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LISA M. KITSUTA: Attorney at Good, Wildman, Hegness & Walley

August 09, 1993|ANNE MICHAUD | Times Staff Writer

Recent media images depict Japanese business people as ruthless, even evil. Those images make trade between Americans and Japanese difficult, and the tension has even ruined potential business alliances. Lisa M. Kitsuta, a Newport Beach attorney who has earned degrees at universities in both countries, works almost exclusively with Japanese and Japanese-American clients. Kitsuta is an outspoken and enthusiastic promoter of Japanese business interests. She spoke recently with Times staff writer Anne Michaud.

Were you concerned about Japanese stereotypes in the film "Rising Sun"?

I'm more concerned about the images in (the futuristic TV miniseries) "Wild Palms," where the basic subliminal message was Japanese investments and high technology are evil. There's a fundamental premise that's frightening. So, I hope that will not perpetuate a lot of Japan-bashing, criticism, hate crimes or attacks.

In "Rising Sun," once again, you are seeing the subliminal message that Japanese investment is evil. The stereotypes are so obvious, though, you can only hope the audience will see through that and laugh. I'm not threatened by what is basically a very mediocre movie.

I was disturbed, though, that the Japanese were referred to as "Jap" and "Nip" and that went unchallenged.

You started the Japanese-American Lawyers Assn. in Orange County and maintain an informal network of Japanese business people. Do you make it a point to reach out to others?

Absolutely. Not only Japanese businesses but Nikkei, or people of Japanese descent. I feel that it's my obligation as a lawyer to reach out to them and assist and unite them in any way that I can.

What do you mean when you say you have an obligation as a lawyer?

Well, traditionally, the Japanese have not looked to lawyers necessarily to resolve their disputes. As a result, at least in the United States, they haven't had people who would act as advocates for them. A good example of that is the internment of Japanese-Americans during the war.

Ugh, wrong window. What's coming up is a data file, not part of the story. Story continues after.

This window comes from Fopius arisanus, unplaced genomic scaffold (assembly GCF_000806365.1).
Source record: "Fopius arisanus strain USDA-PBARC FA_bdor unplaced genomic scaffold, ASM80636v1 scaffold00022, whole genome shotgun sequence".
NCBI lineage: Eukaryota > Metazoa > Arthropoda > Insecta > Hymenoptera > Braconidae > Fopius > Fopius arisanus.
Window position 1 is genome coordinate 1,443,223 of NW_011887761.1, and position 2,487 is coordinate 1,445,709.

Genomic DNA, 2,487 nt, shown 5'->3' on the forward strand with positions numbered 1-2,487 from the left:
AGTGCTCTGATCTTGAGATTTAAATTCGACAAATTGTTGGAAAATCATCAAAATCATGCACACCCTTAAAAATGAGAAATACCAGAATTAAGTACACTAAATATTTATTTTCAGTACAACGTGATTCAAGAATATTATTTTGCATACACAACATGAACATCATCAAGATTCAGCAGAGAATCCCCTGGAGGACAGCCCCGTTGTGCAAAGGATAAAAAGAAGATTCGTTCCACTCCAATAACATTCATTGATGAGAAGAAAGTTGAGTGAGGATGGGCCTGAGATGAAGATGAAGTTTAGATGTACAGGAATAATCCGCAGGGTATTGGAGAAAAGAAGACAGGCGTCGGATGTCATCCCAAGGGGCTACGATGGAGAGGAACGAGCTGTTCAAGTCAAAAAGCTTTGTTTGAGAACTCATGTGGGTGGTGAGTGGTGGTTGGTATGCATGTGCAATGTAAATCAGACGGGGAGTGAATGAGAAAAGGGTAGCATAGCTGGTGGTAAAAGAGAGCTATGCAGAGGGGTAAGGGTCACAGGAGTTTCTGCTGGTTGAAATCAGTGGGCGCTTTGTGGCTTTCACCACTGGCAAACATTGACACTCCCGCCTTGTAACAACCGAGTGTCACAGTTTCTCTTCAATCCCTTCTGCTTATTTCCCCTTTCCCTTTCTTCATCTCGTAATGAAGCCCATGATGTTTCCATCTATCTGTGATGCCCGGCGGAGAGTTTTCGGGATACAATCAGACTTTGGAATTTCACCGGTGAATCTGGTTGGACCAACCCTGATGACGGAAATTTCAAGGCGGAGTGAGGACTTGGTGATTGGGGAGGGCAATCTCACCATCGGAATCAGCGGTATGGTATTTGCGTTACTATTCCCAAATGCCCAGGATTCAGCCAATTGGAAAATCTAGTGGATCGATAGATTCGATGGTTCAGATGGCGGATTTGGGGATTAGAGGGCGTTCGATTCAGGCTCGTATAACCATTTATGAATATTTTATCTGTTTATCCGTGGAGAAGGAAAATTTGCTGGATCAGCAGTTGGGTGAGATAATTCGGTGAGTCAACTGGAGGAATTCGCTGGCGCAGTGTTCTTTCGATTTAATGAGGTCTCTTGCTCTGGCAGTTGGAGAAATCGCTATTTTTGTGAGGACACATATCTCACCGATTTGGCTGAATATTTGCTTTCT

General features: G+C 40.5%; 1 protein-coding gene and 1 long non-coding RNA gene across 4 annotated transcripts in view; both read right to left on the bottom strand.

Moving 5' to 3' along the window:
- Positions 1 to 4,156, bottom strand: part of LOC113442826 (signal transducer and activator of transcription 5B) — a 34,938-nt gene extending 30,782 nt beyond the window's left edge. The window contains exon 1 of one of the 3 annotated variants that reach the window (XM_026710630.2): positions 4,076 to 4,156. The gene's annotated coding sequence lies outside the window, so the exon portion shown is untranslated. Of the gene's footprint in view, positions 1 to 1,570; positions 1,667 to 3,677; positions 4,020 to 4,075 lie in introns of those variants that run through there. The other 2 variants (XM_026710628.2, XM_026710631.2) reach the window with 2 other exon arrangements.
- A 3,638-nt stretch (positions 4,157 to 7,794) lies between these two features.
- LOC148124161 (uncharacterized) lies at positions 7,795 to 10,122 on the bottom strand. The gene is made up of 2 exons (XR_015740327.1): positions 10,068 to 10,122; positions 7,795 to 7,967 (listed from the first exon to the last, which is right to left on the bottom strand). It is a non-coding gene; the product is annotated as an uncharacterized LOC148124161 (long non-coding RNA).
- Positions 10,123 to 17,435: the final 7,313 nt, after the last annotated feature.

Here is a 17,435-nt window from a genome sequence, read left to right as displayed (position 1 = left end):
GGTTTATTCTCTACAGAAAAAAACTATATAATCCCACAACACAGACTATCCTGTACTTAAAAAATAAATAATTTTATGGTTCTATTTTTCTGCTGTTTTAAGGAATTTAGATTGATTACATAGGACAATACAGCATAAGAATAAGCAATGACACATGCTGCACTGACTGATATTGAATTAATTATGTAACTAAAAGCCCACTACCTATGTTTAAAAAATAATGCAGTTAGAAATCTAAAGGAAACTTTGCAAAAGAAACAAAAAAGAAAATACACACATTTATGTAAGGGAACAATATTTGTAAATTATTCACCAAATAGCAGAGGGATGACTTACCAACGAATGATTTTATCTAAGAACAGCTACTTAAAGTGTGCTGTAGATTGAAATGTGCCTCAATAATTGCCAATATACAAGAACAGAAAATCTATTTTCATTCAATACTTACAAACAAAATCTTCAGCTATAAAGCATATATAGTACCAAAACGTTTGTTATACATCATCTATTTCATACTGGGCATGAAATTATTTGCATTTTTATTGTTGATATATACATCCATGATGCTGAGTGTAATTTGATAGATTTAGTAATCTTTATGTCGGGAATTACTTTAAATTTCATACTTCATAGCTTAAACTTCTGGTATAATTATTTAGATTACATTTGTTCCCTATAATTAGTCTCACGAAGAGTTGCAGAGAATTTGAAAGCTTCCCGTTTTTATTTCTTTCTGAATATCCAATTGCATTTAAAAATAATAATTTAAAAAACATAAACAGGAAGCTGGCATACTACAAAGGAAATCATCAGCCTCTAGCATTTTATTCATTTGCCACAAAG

Also, because of the economy, people are losing jobs and they're looking for an easy scapegoat. So you'll see Japanese and other Asians becoming the victims of hate crimes. That has regrettably been on the uprise, particularly in Orange County.

You moderated a hate crime seminar last year, is that right?

Yes, it was sponsored by a coalition of Japanese and Nikkei organizations. The Orange County Human Relations Commission and the police were there too, all appearing as panelists together.

Which hate crimes are you referring to?

There was an attack (in June, 1992) by a group of Caucasian youths on a group of Japanese-American brothers who were in a car on Beach Boulevard in Huntington Beach. They were stopped and attacked, and there were some derogatory names used.

What do you say to a Nikkei who has not been active in the community, when that person says he or she does not believe in organizing around race?

There are some who do say that, and that's their choice. But those who say that are usually a bit younger and naive. They have not had a personal watershed event to make them realize that they look different, and it's in their own best interest to become more active in the (Nikkei) community.

Sometimes it's an event where they're a victim of discrimination, or they've come up against a glass ceiling, or they've been assaulted.

But it could also be something as basic or natural as becoming a parent and having to decide about the future of your child. You start to realize that it's in the child's best interest to search out your roots and study and try to cherish and preserve the culture of your ancestors.

There is a stereotype about the Japanese that they are quiet and circumspect. You seem to work against that stereotype.

There's an old Japanese proverb: The nail that sticks up will get hammered down. To the extent you do stick up and become a spokesperson, you become a target. It takes courage.

Culturally, speaking up is discouraged. I know and appreciate that. But by being silent, you're often more at risk. It's better to be vocal and to try as much preventive action as possible so that other incidents won't occur.

Have you ever been chastized for speaking up?

On the contrary. I get a lot of compliments from my Japanese clients. They tell me that I've become more Japanese and more . . . the term they used was dignified.

How much business goes on between Orange County and Japan?

As you know, there are quite a few U.S. headquarters of major Japanese companies here in Orange County--for example, Canon, Toshiba, Ricoh, Mitsubishi, Mazda.

Orange County has the cachet of being known as the new Silicon Valley. You'll find a lot of these high-tech companies have their main headquarters here, and they seem to hedge their bets by having branch offices in the Silicon Valley-Palo Alto area.

You mentioned that the Japanese companies here have been active recently in charitable contributions.

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